Kutler, Stanley I. “Hoover Moratorium.” Dictionary of American History. 3rd ed. Vol. 5. New York: Charles Scribner’s Sons, 2003. 456. Gale Virtual Reference Library [Gale]. Web. 1 Oct. 2015.

“The Hungry Years: A Narrative History of the Great Depression in America.” Choice Reviews Online 37.06 (2000): n. pag. BRT Projects. Web. 28 Oct. 2015.

“The Stock Market: Crash.” American Decades. Ed. Judith S. Baughman, et al. Vol. 3: 1920-1929. Detroit: Gale, 2001. Gale Virtual Reference Library. Web. 2 Nov. 2015.

“Unemployment Statistics during the Great Depression.” Unemployment Statistics during the Great Depression. N.p., n.d. Web. 27 Sept. 2015.

Slavery Must Be Abolished

farmer labeled "The South" standing in a barren field chaned to a bail of cotton.
Cartoon by John Knott depicts farmer in a barren field, chained to a bale of cotton.


Slavery Must Be Abolished

John F. Knott- August 27, 1931

This cartoon published in August of 1931, is a raw depiction of a typical southern cotton farmer’s situation during the Great Depression. During the Great Depression era, before President FDR or his New Deal, little was being done to help cotton farmers handle the struggling market. The constant production of cotton at high rates caused the cost of the crop to drastically drop when the Great Depression hit, as consumer demand for these products fell. Farmers were left with copious amounts of unwanted crop that they could not get rid of. At the time, Southern leaders agreed the solution was to diminish cotton acreage, as to reduce the ample supply and therefore raise the market value of the crop. Texas proposed the Texas Cotton Acreage Control Law of 1931 (TCACL) as the remedy to the cotton problem, and as an example for other Southern states. However, unlike President Roosevelt’s Agricultural Adjustment Act (AAA), passed in 1933, the TCACL did not directly offer subsidies to the farmers. Rather, it fined them if they overproduced under the provisions of the law (Jasinski). Knott compares these issues for farmers to the issues slaves had seventy years before with through his cartoon, “Slavery Must Be Abolished.”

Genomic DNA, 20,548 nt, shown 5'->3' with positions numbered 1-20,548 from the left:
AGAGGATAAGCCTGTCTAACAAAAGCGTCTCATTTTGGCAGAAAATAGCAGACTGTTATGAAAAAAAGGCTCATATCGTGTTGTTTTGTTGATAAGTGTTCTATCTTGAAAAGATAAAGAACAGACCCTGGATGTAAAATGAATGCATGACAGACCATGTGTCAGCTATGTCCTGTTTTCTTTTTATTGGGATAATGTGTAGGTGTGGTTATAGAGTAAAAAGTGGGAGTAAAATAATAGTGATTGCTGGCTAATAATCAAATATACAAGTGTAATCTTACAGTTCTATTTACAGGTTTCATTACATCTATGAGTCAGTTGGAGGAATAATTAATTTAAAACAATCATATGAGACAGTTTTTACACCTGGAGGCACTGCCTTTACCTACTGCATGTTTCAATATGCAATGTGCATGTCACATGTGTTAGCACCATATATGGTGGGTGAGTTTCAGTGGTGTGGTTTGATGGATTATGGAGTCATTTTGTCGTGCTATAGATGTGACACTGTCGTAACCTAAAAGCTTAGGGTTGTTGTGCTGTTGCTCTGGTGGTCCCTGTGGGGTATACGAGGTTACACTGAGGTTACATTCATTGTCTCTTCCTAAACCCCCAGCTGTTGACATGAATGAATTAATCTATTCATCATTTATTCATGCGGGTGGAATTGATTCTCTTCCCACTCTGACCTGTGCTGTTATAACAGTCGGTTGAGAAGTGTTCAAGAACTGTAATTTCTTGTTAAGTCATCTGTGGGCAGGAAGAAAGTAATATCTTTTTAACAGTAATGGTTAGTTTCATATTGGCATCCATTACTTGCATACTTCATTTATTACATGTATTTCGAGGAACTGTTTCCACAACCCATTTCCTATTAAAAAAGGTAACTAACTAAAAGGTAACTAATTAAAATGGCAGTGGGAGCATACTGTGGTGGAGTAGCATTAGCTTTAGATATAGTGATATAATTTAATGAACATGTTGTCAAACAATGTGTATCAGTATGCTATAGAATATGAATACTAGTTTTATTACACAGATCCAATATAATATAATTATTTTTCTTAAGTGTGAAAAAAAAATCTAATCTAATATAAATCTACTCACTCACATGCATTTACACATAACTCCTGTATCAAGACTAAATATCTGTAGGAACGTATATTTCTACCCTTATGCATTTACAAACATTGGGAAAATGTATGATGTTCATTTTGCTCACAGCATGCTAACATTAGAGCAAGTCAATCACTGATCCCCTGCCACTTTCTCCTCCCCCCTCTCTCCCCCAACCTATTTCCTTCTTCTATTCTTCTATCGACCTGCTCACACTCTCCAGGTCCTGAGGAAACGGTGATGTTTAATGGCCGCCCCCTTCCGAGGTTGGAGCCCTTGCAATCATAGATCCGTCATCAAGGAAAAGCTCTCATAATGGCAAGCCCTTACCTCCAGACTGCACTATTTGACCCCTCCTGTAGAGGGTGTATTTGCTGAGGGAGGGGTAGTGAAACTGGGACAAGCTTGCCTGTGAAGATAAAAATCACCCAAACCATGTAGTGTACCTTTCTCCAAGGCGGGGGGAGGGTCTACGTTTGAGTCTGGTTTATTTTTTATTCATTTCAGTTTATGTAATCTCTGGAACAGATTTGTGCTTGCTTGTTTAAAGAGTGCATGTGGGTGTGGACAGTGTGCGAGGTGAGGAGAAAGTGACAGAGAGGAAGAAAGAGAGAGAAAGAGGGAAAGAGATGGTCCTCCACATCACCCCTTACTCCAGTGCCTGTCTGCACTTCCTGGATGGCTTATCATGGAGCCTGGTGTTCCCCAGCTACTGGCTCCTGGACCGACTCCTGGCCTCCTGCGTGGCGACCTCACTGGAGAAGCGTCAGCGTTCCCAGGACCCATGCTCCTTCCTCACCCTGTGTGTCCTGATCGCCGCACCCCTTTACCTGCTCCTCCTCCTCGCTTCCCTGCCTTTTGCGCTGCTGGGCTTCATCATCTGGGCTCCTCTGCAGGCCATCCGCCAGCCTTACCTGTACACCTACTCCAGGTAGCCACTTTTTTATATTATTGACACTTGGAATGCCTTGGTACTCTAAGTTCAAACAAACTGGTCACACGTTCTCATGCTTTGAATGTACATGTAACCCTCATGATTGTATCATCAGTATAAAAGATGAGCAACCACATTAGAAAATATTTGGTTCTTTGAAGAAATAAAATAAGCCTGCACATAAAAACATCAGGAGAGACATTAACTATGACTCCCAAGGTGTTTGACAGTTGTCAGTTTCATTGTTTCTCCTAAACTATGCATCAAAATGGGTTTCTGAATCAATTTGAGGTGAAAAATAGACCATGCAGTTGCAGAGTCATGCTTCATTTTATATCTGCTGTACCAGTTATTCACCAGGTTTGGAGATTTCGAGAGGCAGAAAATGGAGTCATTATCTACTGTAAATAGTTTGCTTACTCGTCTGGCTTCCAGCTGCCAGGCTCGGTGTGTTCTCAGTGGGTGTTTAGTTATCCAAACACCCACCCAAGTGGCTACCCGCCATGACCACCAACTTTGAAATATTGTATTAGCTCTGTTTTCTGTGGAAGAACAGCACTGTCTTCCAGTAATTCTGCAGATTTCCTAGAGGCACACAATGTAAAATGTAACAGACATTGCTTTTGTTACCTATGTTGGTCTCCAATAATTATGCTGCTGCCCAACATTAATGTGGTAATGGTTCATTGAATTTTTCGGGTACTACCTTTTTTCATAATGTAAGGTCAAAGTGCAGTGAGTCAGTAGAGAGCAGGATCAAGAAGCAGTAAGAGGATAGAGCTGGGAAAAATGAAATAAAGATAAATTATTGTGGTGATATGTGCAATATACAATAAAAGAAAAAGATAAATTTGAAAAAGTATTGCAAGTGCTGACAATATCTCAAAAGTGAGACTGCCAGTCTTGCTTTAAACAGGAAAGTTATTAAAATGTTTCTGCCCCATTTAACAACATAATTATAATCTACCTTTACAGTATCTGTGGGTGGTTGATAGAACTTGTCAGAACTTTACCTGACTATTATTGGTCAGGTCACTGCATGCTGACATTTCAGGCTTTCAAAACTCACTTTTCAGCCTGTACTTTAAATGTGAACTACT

The article that accompanies this cartoon, “He Owes Too Much Now,” explains the situation and relationship between the banks and the farmers of this cotton issue as well as sharing the author’s issues with the proposed solution. The article highlights that banks in Texas were not able to finance the large scale reduction of crop production for farms. Big banks were trying to keep a large supply of money in depositories in case of emergencies, and small banks had loaned out far too much to “take on a heavy line of credit” with the cotton industry (“He Owes Too Much Now”). After not receiving financial help from the government and being unable to borrow any more money from private investors such as banks, farmers were forced to sell their farms and lay off workers, including their tenants. Herbert Hoover, the president at the time, attempted to help with the issue by establishing the Federal Farm Board to “supervise agricultural cutbacks and levy a special tax” (Kentleton).  Despite Hoover’s endeavors, many felt he was not doing enough to affect much change in the market, typical of his laissez-faire approach to economics (Baughman).

The humor in this cartoon comes from the comparison of the struggles of 1930’s southern farmers with cotton, to the plight of African slaves to their slave owners in America up to the Civil War. The cartoon depicts an elderly man who is identified as “The South” by the writing on his shoulder. It is easy to surmise that he is a farmer by the hoe in his hands, the clothes he is wearing and the barren field he is standing in, specific characteristics of agricultural life during that time period. Knott uses the old man to represent southern farmers and the barren field he is in represents the mandated curtailing of cotton production to reduce the surplus that has slashed the market value. He also shows the farmer chained by the ankle to a bail of cotton, illustrating a metaphor for the fiscal issues southern farms faced with the surplus of their crop. The strongest factor of the humor of the cartoon is easily the title, where Knott points out the ironic parallel between the relationships of Great Depression farmers to their cotton, and pre-Civil War slaves to farmers/plantation owners. The fact that these farmers who are now slaves of their crops were generally the same people that participated in slave culture some seventy-plus years before creates the humor and apathetic message Knott wanted to portray.

Farmers in the south faced a tough situation throughout the Great Depression. Many were forced to sell their land and move, either to support their families or because banks would foreclose on their property. Knott’s cartoon “Slavery Must Be Abolished” creates an accurate depiction of the condition of these farmers.  These families had so much invested in cotton as their livelihood, the market crash forced them to cling to whatever assets they had remaining. The farmers were bound to their way of life, and needed to bare through the painful remedy of withholding supply if they wanted any chance of recuperating their businesses.


Works Cited